Like so many government agencies the Port Authority—currently bickering with the National September 11th Memorial over $150 million dollars—could use more cash. Which is why it is expected later this afternoon to announce that it will raise the tolls on the region's tunnels and bridges from $8 to $12 next month, with another $2 hike planned for 2014. Oh, and they are also mulling a $1 hike in the PATH fare.

If the PA gets its way the tiny PATH subway system will soon see its toll go from $1.75 to $2.75, while the price of a 30-day unlimited PATH pass would go up 65 percent, to $89 a month from $54. The proposal does not call for the PATH fare to go up again in 2014. The PA estimates that revenues from the first hike could bring in $720 million for the agency, while the 2014 hike would add an additional $290 million to its coffers.

In order for such hikes to happen, however, it will first need to get approved by the PA's board, which includes both Governors Andrew Cuomo and Chris Christie. But the Post reports that the pair have both "confidentially signaled their grudging support."

And while many commuters will likely be cursing the news of yet more money they'll have to spend on their way in and out of town Transportation Alternatives, at least, is all for it. Paul Steely White, Executive Director of Transportation Alternatives, put out this statement today:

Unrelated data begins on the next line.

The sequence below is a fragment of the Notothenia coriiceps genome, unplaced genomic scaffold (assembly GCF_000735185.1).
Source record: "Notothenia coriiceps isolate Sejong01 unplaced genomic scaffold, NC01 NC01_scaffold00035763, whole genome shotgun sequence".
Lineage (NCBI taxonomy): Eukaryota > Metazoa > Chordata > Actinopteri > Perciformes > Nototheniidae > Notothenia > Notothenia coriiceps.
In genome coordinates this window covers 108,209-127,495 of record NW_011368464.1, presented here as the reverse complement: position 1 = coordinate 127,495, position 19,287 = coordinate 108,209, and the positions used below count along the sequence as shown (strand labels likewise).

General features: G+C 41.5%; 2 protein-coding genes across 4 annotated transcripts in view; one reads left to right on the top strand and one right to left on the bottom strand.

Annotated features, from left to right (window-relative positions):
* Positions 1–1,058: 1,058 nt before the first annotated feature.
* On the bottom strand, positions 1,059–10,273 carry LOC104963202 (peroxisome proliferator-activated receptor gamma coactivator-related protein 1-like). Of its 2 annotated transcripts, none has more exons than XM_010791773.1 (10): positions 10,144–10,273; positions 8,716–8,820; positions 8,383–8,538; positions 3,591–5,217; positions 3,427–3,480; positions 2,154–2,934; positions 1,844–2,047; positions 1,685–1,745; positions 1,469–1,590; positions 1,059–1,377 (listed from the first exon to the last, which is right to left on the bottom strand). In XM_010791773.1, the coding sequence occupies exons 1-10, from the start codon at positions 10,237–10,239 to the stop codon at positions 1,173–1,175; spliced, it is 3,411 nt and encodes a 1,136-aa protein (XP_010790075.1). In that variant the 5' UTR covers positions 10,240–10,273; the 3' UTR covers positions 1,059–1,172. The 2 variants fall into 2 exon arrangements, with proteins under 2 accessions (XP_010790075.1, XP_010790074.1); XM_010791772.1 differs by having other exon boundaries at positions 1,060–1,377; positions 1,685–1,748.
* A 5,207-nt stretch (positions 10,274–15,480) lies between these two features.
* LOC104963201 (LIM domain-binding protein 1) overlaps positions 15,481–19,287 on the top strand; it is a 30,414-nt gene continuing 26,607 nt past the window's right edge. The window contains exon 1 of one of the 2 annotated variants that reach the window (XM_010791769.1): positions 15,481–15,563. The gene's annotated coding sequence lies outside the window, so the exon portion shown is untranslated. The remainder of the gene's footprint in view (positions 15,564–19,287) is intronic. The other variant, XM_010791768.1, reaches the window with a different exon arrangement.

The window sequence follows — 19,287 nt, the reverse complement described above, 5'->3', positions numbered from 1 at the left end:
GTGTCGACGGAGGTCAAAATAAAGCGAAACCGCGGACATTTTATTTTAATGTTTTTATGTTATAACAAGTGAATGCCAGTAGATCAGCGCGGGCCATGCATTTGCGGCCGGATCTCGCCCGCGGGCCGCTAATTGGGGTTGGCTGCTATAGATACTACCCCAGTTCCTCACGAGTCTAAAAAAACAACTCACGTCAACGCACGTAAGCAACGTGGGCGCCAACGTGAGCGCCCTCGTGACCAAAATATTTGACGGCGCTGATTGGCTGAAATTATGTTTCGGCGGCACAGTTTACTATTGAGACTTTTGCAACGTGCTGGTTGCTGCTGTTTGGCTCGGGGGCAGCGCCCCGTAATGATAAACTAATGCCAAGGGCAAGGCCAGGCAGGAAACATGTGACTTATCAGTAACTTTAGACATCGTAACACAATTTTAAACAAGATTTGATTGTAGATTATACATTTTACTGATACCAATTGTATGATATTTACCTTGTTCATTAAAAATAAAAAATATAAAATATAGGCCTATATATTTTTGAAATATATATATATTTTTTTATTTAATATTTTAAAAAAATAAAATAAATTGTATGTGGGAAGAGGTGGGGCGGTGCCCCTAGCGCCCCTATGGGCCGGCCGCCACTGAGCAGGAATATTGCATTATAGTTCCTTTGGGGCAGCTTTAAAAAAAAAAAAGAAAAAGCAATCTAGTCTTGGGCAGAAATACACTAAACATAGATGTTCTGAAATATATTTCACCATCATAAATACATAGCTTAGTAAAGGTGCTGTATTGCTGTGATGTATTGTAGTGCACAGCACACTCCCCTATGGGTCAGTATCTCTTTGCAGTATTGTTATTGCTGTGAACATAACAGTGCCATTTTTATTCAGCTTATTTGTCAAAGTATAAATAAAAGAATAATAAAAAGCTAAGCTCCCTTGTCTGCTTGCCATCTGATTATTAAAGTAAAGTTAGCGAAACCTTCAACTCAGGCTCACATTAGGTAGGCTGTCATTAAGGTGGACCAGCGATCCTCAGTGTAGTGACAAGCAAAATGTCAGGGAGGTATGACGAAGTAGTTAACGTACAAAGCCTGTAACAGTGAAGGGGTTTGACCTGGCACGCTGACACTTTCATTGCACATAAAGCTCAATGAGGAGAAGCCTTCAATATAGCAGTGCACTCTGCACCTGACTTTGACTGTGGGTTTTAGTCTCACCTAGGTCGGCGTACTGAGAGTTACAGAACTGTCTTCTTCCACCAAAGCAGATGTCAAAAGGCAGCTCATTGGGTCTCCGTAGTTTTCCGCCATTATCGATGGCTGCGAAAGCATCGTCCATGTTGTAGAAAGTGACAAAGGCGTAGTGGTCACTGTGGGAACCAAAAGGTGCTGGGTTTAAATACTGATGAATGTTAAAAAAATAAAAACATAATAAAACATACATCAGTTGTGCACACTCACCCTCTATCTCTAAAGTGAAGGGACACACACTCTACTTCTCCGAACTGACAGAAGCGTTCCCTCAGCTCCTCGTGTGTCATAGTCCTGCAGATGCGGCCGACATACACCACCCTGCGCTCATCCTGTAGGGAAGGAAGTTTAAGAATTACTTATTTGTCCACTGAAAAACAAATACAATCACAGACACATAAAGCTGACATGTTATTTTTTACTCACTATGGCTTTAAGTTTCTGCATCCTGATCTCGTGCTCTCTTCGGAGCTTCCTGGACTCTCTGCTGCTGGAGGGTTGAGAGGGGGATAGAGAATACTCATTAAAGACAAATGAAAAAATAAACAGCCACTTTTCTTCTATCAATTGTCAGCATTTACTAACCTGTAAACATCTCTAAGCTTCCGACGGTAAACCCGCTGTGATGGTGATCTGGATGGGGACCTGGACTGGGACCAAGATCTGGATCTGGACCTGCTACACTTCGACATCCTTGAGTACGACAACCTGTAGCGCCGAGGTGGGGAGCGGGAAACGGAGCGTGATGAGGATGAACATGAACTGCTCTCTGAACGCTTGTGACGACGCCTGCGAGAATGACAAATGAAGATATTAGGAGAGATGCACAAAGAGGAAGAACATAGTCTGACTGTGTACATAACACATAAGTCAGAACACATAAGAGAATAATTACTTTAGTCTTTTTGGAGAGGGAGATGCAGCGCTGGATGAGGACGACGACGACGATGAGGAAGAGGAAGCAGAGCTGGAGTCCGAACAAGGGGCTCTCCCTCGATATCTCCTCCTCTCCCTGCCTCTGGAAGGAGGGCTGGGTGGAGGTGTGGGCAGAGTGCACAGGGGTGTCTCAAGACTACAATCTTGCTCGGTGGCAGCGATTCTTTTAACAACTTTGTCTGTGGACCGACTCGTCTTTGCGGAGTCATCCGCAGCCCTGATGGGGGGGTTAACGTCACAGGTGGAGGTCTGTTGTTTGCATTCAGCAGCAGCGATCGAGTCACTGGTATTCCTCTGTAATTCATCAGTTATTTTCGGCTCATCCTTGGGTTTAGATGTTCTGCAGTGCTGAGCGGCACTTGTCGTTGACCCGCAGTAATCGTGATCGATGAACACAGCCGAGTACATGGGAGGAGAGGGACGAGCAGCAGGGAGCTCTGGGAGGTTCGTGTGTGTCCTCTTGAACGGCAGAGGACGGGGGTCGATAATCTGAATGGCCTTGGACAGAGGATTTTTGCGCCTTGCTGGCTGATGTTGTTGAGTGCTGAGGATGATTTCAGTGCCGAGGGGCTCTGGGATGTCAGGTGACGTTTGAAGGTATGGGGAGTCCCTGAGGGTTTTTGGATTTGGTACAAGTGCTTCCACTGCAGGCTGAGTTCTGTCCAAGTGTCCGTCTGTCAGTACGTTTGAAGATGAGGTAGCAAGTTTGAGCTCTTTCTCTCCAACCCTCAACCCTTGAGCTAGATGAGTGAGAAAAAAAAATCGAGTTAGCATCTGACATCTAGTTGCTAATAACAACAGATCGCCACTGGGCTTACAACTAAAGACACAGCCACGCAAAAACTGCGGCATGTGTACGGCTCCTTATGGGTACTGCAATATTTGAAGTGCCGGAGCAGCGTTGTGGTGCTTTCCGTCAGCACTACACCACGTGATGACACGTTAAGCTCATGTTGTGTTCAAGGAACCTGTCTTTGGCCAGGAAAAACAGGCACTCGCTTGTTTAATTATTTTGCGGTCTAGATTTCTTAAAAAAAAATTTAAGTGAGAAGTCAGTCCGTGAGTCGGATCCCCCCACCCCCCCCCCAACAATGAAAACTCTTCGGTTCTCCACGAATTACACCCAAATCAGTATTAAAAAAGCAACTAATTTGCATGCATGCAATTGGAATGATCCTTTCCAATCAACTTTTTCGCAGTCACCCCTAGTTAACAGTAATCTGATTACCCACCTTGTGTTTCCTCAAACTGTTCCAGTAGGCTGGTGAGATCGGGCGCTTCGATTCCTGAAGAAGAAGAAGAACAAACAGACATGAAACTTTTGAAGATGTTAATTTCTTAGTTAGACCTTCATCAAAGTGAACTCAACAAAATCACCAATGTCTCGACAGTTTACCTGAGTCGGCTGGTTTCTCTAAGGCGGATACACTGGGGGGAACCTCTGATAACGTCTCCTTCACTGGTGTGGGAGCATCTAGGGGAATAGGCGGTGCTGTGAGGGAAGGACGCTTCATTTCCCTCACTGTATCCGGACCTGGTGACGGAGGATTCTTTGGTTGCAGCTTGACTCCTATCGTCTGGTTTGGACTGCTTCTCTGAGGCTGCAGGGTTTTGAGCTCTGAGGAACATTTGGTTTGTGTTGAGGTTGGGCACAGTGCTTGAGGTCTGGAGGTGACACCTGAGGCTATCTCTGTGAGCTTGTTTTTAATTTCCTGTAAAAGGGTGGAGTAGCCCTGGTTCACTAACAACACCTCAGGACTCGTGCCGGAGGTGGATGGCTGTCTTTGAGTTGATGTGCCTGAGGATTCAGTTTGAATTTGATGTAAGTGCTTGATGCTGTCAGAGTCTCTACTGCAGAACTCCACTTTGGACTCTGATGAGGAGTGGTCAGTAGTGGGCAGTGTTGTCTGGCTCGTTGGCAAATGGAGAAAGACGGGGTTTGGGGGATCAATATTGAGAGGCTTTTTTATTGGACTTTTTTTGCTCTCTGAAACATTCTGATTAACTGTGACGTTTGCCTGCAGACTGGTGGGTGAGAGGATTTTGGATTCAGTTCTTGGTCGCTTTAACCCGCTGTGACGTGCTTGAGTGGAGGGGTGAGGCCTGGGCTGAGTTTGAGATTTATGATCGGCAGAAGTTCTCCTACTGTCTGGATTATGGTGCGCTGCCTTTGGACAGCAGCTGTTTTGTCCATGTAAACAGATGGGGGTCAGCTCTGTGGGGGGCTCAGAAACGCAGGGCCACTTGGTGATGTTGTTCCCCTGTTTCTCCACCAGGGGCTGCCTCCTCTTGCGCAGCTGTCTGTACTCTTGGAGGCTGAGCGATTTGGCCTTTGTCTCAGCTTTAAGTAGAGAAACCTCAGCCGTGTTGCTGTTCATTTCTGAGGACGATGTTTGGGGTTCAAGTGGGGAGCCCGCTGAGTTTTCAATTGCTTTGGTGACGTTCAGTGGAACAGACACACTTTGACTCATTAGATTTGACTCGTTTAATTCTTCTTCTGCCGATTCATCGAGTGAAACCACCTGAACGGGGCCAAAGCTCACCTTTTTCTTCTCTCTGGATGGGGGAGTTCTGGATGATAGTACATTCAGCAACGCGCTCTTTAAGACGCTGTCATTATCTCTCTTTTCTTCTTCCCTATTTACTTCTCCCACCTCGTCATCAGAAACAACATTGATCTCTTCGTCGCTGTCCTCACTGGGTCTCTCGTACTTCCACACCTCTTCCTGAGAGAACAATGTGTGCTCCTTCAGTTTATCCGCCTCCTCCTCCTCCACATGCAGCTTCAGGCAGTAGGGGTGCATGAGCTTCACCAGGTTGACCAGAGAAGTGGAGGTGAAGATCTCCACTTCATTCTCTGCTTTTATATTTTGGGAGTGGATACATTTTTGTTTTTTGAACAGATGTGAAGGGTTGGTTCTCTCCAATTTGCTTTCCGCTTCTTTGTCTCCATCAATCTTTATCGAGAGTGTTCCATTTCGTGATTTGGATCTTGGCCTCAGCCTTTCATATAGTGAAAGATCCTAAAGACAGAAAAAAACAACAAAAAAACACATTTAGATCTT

“Infrastructure forms the bones of a healthy economy. This is a tough but necessary step to get New York City’s crumbling infrastructure back in good repair and invest in a vigorous economy. The Port Authority does not rely on state or local taxes from New York or New Jersey. So these fees—a significant source of the Authority’s revenue—are crucial to the upkeep of the rails, bridges and ports that New Yorkers rely on every day.”

Meanwhile, the Daily News has an interesting story today on the ongoing dispute between the PA and the 9/11 Memorial over who should pay for some the "common" infrastructure costs at the site which the memorial shares with 1 World trade, the PATH transportation hub, the No. 1 train, and three planned office towers. The memorial says it doesn't owe anything since it was all beneath its parcel, but the PA respectfully disagrees. Right now the "only things the two sides can agree on is that the feud will not delay the memorial's debut on the 10th anniversary of the 2001 attacks." Expect this one to drag on for roughly as long as it took to build the 9/11 Memorial.